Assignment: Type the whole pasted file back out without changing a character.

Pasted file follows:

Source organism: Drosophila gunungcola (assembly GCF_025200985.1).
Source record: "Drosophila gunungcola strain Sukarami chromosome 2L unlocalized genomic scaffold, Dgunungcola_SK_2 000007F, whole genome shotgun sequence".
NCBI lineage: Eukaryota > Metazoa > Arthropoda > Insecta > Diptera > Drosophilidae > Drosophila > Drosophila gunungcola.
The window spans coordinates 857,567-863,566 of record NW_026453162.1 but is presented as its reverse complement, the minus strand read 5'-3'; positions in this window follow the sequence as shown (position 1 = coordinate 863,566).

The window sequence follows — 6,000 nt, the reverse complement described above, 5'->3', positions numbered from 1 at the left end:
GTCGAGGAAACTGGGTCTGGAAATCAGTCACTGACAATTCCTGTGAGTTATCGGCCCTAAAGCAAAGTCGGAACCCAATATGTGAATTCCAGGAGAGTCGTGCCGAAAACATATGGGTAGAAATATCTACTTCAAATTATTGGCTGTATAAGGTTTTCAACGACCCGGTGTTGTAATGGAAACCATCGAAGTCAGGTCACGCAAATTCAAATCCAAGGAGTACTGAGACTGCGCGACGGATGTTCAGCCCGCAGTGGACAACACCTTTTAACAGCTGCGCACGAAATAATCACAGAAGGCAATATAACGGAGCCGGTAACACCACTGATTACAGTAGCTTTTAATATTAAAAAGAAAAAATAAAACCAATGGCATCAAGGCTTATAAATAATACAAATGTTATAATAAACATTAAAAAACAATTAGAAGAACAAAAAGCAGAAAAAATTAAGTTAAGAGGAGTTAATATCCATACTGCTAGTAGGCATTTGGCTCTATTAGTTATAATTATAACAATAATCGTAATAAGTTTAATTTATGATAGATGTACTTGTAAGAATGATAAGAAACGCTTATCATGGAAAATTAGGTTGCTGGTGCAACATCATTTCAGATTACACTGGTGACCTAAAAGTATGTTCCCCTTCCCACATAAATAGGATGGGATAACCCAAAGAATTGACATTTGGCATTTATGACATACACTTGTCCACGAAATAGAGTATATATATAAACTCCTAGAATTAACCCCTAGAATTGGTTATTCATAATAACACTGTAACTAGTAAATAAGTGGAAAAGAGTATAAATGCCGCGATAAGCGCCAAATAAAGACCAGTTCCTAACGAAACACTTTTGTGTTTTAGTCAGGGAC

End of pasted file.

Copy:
Source organism: Drosophila gunungcola (assembly GCF_025200985.1).
Source record: "Drosophila gunungcola strain Sukarami chromosome 2L unlocalized genomic scaffold, Dgunungcola_SK_2 000007F, whole genome shotgun sequence".
NCBI lineage: Eukaryota > Metazoa > Arthropoda > Insecta > Diptera > Drosophilidae > Drosophila > Drosophila gunungcola.
The window spans coordinates 857,567-863,566 of record NW_026453162.1 but is presented as its reverse complement, the minus strand read 5'-3'; positions in this window follow the sequence as shown (position 1 = coordinate 863,566).

The window sequence follows — 6,000 nt, the reverse complement described above, 5'->3', positions numbered from 1 at the left end:
GTCGAGGAAACTGGGTCTGGAAATCAGTCACTGACAATTCCTGTGAGTTATCGGCCCTAAAGCAAAGTCGGAACCCAATATGTGAATTCCAGGAGAGTCGTGCCGAAAACATATGGGTAGAAATATCTACTTCAAATTATTGGCTGTATAAGGTTTTCAACGACCCGGTGTTGTAATGGAAACCATCGAAGTCAGGTCACGCAAATTCAAATCCAAGGAGTACTGAGACTGCGCGACGGATGTTCAGCCCGCAGTGGACAACACCTTTTAACAGCTGCGCACGAAATAATCACAGAAGGCAATATAACGGAGCCGGTAACACCACTGATTACAGTAGCTTTTAATATTAAAAAGAAAAAATAAAACCAATGGCATCAAGGCTTATAAATAATACAAATGTTATAATAAACATTAAAAAACAATTAGAAGAACAAAAAGCAGAAAAAATTAAGTTAAGAGGAGTTAATATCCATACTGCTAGTAGGCATTTGGCTCTATTAGTTATAATTATAACAATAATCGTAATAAGTTTAATTTATGATAGATGTACTTGTAAGAATGATAAGAAACGCTTATCATGGAAAATTAGGTTGCTGGTGCAACATCATTTCAGATTACACTGGTGACCTAAAAGTATGTTCCCCTTCCCACATAAATAGGATGGGATAACCCAAAGAATTGACATTTGGCATTTATGACATACACTTGTCCACGAAATAGAGTATATATATAAACTCCTAGAATTAACCCCTAGAATTGGTTATTCATAATAACACTGTAACTAGTAAATAAGTGGAAAAGAGTATAAATGCCGCGATAAGCGCCAAATAAAGACCAGTTCCTAACGAAACACTTTTGTGTTTTAGTCAGGGAC